COVID 19 & the garden

Dear wonderful community: until further notice, all garden working bees are on hold. Please stay safe and well (and maybe try a little gardening at home)!

Members can keep in touch via our WhatsApp group.

Virus response

We are continuing to garden, but will need to limit numbers. The garden is looking great, and its a good time to be thinking about fresh produce, and keeping out of the shops. Also the plants and animals need to be kept alive.

Proposal: Spray bottle of dilute bleach, to be left at front gate- for the lock, taps etc.

2-4 people max. at a time. Come any day that you can. Use the Whatsapp group to keep in touch

Pick your own produce. Use gloves.

No visitors, just members.

Let us know what you think via email.

Pizza next week and some fundraising

Hello Gardeners,

We’ll be having our monthly pizza and meeting session this coming Sunday 1 March. There will be the usual gardening and composting with the meeting from 12pm.

Next week will also mark our shift from meeting on Tuesday to Wednesdays. Hopefully by moving from Tuesday to Wednesday we will be able to reduce the composting load on the Sunday group.

To kick things off we will be having pizza on Wednesday 4 March after we’ve finished up in the garden. Please remember to bring along dough and toppings to share.

In other news, Thirroul Community Garden is running a bake sale at the Bushfire Fundraiser being held at Stanwell Park CWA hall on Saturday 29 February — if anyone can help out, please get in touch with Sharon.

Meeting this Sunday and Tuesday! (Revised)

Happy New Year Gardeners!

After a busy, dry and hot summer break were getting back into the garden and having our first Pizza Sunday/ Tuesday and meeting this weekend.

Gardening from 10am (or a little earlier to avoid the heat if you are able) followed by pizza and a meeting to discuss watering, planting and rabbit proofing among other things.

Please bring along pizza dough and toppings. If there is a total fire ban in place bring along something to share and we’ll still have a meeting.

Same again for the Tuesday afternoon group.

Looking forward to seeing you at the garden soon!

[NOTE: We have decided to cancel pizza for the Sunday as the weather is predicted to be too hot. Please bring along a plate of something to share and we will still have our meeting – hopefully we can fire up the pizza oven for Tuesday]

Growing is simply a beautiful process

At the action on climate change meeting in Thirroul last Sunday, the community garden was mentioned many times in its role to reduce ‘food miles’. We also should remind ourselves that we are growing food without added chemicals (fertilizers, herbicides and pesticides) and that this is not is not standard practice! As a ‘community’ of gardeners we are very much learning, many of us having little experience in farming and gardening. As the climate changes and and the oil economy is marginalised food production will need be better integrated with the community to which it supplies food. Communities need to learn to grow and provide food for themselves and ….”Growing is simply a beautiful process…..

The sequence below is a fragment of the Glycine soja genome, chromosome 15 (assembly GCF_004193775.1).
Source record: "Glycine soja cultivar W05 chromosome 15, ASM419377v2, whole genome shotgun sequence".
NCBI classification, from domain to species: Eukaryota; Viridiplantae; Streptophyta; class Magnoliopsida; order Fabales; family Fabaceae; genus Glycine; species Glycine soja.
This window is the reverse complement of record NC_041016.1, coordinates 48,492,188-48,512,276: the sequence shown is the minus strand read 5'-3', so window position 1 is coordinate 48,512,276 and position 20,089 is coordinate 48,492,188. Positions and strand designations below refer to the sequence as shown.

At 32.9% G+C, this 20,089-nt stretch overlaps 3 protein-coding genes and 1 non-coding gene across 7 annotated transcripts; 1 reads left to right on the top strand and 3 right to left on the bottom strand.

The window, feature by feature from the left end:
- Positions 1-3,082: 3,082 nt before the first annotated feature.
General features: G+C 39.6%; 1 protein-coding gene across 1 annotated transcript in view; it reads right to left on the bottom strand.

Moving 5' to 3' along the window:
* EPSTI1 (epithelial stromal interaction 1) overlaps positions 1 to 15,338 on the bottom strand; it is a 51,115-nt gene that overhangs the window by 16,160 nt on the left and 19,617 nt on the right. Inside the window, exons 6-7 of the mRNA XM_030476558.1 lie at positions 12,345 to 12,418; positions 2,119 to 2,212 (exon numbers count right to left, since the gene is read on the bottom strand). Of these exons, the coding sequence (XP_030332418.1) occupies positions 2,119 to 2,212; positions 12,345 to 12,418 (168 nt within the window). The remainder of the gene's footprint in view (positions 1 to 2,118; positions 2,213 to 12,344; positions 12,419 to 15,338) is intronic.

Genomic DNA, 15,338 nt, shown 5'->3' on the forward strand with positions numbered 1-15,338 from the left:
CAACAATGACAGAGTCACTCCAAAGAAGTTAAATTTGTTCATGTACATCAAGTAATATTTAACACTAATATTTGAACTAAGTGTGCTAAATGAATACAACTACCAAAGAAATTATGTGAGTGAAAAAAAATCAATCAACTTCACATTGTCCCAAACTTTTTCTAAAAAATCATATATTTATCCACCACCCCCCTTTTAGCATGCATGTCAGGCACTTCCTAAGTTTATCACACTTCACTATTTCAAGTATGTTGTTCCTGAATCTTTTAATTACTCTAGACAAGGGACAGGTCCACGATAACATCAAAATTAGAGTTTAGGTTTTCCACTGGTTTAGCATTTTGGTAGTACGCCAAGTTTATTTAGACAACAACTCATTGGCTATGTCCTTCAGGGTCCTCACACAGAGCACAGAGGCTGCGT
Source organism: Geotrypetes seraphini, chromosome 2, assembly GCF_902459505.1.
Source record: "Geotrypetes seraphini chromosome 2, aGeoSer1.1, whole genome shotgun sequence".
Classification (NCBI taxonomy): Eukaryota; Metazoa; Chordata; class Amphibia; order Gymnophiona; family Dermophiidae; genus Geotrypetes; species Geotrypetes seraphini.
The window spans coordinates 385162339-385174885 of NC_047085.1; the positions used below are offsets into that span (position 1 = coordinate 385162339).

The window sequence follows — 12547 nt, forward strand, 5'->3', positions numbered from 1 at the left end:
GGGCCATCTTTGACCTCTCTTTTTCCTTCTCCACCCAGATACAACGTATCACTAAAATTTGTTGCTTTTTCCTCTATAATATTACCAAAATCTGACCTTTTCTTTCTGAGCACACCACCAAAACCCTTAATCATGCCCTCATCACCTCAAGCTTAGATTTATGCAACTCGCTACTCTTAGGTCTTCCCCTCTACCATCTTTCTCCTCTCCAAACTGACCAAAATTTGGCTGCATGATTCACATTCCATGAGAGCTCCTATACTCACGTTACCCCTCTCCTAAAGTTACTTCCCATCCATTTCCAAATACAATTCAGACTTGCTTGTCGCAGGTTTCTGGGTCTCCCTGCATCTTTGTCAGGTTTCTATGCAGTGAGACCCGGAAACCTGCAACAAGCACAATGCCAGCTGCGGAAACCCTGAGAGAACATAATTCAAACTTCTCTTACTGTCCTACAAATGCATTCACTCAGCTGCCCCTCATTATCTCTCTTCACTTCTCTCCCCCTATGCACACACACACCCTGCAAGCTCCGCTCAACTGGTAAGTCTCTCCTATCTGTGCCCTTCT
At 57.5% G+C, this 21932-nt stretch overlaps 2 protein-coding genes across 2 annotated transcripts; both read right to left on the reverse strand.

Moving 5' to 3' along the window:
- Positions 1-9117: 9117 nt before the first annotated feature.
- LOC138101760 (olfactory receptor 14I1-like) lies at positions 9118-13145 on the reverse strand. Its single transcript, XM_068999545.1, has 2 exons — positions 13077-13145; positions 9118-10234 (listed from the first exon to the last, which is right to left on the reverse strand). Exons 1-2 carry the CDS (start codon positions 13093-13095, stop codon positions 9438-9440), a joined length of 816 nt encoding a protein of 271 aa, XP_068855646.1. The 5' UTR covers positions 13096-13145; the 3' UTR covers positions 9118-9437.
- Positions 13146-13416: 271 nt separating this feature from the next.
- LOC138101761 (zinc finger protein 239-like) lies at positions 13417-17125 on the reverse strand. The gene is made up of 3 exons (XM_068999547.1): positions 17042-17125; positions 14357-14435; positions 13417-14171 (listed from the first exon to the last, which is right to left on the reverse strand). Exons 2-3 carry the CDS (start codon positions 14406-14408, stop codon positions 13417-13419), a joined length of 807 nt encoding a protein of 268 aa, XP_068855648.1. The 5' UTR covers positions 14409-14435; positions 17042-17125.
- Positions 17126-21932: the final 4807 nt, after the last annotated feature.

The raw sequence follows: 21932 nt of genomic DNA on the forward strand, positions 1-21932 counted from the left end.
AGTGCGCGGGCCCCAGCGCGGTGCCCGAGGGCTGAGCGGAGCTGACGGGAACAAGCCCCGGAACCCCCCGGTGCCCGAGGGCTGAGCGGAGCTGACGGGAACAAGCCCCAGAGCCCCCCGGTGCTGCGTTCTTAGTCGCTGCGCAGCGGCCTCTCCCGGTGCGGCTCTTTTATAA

“Plants create new material with little more than sunlight, water and a few nutrients from the soil. If we gathered the worlds great minds and tasked them with imaging a sustainable way of keeping us they couldn’t hope to rival this perfect chemistry. A plant is a solar-energy unit.

And yet, sadly, someone, somewhere else decided that it wasn’t happening quite fast enough. Rather than rely on current energy (sunlight) we began to dig up old sunlight energy- stored in the form of fossil fuels- and use it to create nitrogen fertilizers, our own version of one of the nutrients found in the soil. The vast majority of food grown in the developed world is now grown using these man-made fertilizers.

The story is similar for phosphate, a naturally occurring, essential plant nutrient which we mine and import to fertilize the land. In a few short generations our food has become a slave to our oil and phosphate supply. We’ve taken that simple, beautiful process and twisted it so that what should simply give us energy now accounts for around 30 per cent of our carbon footprint.

With climate change, oil and phosphate resources reaching their peak and increasingly unreliable water availability, the 21st century promises to radically alter the way we grow food. A low carbon-diet in which our food production is more energy efficient will result, whether we choose it ot it chooses us.”

Mark Diacono from a taste of the unexpected

Thank you!

A huge thank you to everyone that was involved with out Open day garden party last weekend!

Produce was sold, baked treats and curries were eaten, mulberry cordial drank, compost was turned, beds were built, chickens were moved, mud was stomped, instruments were played and songs were sung!

If you came along on the day and would like to join us please visit our membership page. We’d love to see you at the garden again soon.

Thank you again to everyone who helped out on the day and with preparations before hand!

Compost demonstration
Mus stomp and rocket stove building
Produce sales
Sea sharp singers
Mud stomp accompaniment